Learn by Making Associations
Lesson 8: Intentional and unintentional associations promote memory formation.
Posted August 24, 2020 | Reviewed by Lybi Ma
We have all heard that the key to memorization is associating new information to be memorized with related information that we already have memorized. Why does this work? How does it work to form memories?
Perhaps the first point we should make is that associations can be made passively and unintentionally or with deliberate attempt. Let us examine each way in turn.
Ivan Pavlov was famous for discovering this kind of associative learning. He called it conditioned learning. The term was later modified to “classical conditioned learning,” because another form of passive associations was discovered that was called “operant conditioning.”
You may have heard about Pavlov’s study of dogs. He was initially studying digestion, and collected saliva and stomach juices to see how they responded to food. What he observed, not surprisingly, was that when hungry dogs smelled or saw food, they anticipated eating it by secreting saliva and stomach juices. This did not have to be learned—it’s an unconditioned response. It was just a natural, built-in response. What was surprising was that when the dog caretaker entered the room, the juices were released, even if the caretaker was not bringing food. They had learned to associate this person with food delivery. The two things went together.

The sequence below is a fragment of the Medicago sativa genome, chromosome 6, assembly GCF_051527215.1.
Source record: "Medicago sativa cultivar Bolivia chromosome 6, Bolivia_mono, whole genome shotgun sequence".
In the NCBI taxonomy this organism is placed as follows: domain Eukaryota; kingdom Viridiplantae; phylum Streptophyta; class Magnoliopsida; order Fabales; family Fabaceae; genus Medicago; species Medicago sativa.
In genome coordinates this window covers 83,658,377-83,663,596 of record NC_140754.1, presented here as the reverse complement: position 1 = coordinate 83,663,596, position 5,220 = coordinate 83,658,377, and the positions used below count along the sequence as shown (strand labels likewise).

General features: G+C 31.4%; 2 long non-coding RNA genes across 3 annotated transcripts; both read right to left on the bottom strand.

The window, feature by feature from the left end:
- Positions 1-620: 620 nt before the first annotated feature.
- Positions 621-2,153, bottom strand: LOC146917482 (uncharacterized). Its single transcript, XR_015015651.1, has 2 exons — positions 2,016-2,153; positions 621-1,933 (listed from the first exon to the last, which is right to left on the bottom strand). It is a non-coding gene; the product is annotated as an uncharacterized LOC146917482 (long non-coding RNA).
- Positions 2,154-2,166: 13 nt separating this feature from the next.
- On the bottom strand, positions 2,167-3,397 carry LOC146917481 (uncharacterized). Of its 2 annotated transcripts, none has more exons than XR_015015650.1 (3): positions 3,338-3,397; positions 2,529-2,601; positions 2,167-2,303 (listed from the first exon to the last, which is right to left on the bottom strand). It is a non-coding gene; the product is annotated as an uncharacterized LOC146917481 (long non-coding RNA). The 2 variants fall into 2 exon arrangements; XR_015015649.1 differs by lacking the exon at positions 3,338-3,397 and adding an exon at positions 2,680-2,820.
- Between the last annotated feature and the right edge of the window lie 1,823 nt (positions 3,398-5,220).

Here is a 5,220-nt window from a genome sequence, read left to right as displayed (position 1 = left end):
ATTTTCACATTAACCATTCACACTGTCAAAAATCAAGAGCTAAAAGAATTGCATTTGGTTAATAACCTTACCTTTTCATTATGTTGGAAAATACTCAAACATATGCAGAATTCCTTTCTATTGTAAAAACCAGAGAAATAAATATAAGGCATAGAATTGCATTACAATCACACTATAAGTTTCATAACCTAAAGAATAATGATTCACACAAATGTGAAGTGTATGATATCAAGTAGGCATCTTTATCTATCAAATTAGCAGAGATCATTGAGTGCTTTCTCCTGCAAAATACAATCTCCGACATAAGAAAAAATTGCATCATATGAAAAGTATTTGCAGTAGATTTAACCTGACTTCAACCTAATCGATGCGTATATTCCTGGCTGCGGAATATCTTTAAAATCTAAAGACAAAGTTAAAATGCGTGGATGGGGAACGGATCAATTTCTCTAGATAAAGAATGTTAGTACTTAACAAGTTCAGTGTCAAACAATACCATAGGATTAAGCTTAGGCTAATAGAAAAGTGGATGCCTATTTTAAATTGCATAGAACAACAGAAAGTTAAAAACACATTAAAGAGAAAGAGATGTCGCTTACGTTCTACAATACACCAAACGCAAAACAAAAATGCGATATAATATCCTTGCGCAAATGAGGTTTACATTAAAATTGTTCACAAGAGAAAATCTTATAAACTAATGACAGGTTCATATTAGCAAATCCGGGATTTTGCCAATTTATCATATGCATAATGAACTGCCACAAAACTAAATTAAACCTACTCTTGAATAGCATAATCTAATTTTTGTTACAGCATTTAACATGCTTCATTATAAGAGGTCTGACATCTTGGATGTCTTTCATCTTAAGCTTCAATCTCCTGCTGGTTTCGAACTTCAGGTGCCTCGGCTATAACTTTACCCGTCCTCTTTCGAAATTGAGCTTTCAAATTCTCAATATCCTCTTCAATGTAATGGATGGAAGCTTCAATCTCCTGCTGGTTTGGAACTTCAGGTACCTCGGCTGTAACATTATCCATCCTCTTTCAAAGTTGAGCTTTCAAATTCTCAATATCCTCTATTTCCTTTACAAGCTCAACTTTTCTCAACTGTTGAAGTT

Pavlov made a more formal test of this “conditioned learning” by pairing a different kind of cue with food delivery. For example, he might ring a bell and then the food was brought in. If that situation were repeated several times, the dogs started salivating when they heard the bell. They were now learning a new association: bell ringing meant that food was likely to show up. In general, the key is to pair an unlearned response with an associational cue and repeat the cue often enough that the brain learns that the two things go together.
Operant conditioning was spawned by the discovery of Edward Thorndike, a contemporary of Pavlov. Thorndike observed that learning occurs from realization of the consequences of behavior. That is, behavior that is followed by pleasant consequences is likely to be repeated, and behavior followed by unpleasant consequences is less likely to be repeated. Procedures for optimizing this kind of conditioned were developed later by J. B. Watson and B. F. Skinner.
- Several principles of operant conditioning have been discovered:
- Rewards seem to be more effective than punishments.
- The animal must do something that can be associated with subsequent reinforcement, even though the animal has no foreknowledge of what it is supposed to do.
- Learning complex repertoires can be developed in which the final desired behavior can be shaped through a succession of small steps in which elements of the final behavior are sequentially produced. As each step is learned, the trainer builds on that by adding the next logical small step.
- Reinforcement needs to be provided each time the desired behavior occurs.